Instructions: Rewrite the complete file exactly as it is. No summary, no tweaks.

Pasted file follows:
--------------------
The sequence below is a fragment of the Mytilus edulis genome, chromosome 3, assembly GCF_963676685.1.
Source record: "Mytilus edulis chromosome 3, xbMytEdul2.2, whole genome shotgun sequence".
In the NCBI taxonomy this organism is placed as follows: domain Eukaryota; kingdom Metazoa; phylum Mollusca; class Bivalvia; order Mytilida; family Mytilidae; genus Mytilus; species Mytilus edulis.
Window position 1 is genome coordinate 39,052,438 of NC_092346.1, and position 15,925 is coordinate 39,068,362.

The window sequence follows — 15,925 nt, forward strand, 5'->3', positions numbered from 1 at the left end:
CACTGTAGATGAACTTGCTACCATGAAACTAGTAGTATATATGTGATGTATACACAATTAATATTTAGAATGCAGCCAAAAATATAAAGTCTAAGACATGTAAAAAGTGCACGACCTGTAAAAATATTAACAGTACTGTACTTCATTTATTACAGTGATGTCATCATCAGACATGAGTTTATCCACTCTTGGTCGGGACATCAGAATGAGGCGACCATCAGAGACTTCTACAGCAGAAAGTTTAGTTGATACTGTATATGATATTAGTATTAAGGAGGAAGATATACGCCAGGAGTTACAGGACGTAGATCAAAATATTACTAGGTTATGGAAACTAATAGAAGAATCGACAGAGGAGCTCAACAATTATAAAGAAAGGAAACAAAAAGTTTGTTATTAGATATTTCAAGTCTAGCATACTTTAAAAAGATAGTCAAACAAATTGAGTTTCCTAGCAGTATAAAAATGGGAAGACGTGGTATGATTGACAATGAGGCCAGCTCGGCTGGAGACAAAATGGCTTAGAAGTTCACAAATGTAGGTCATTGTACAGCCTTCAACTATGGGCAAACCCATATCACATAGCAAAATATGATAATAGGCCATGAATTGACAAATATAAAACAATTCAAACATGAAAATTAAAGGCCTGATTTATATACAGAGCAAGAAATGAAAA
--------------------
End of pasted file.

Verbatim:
The sequence below is a fragment of the Mytilus edulis genome, chromosome 3, assembly GCF_963676685.1.
Source record: "Mytilus edulis chromosome 3, xbMytEdul2.2, whole genome shotgun sequence".
In the NCBI taxonomy this organism is placed as follows: domain Eukaryota; kingdom Metazoa; phylum Mollusca; class Bivalvia; order Mytilida; family Mytilidae; genus Mytilus; species Mytilus edulis.
Window position 1 is genome coordinate 39,052,438 of NC_092346.1, and position 15,925 is coordinate 39,068,362.

The window sequence follows — 15,925 nt, forward strand, 5'->3', positions numbered from 1 at the left end:
CACTGTAGATGAACTTGCTACCATGAAACTAGTAGTATATATGTGATGTATACACAATTAATATTTAGAATGCAGCCAAAAATATAAAGTCTAAGACATGTAAAAAGTGCACGACCTGTAAAAATATTAACAGTACTGTACTTCATTTATTACAGTGATGTCATCATCAGACATGAGTTTATCCACTCTTGGTCGGGACATCAGAATGAGGCGACCATCAGAGACTTCTACAGCAGAAAGTTTAGTTGATACTGTATATGATATTAGTATTAAGGAGGAAGATATACGCCAGGAGTTACAGGACGTAGATCAAAATATTACTAGGTTATGGAAACTAATAGAAGAATCGACAGAGGAGCTCAACAATTATAAAGAAAGGAAACAAAAAGTTTGTTATTAGATATTTCAAGTCTAGCATACTTTAAAAAGATAGTCAAACAAATTGAGTTTCCTAGCAGTATAAAAATGGGAAGACGTGGTATGATTGACAATGAGGCCAGCTCGGCTGGAGACAAAATGGCTTAGAAGTTCACAAATGTAGGTCATTGTACAGCCTTCAACTATGGGCAAACCCATATCACATAGCAAAATATGATAATAGGCCATGAATTGACAAATATAAAACAATTCAAACATGAAAATTAAAGGCCTGATTTATATACAGAGCAAGAAATGAAAA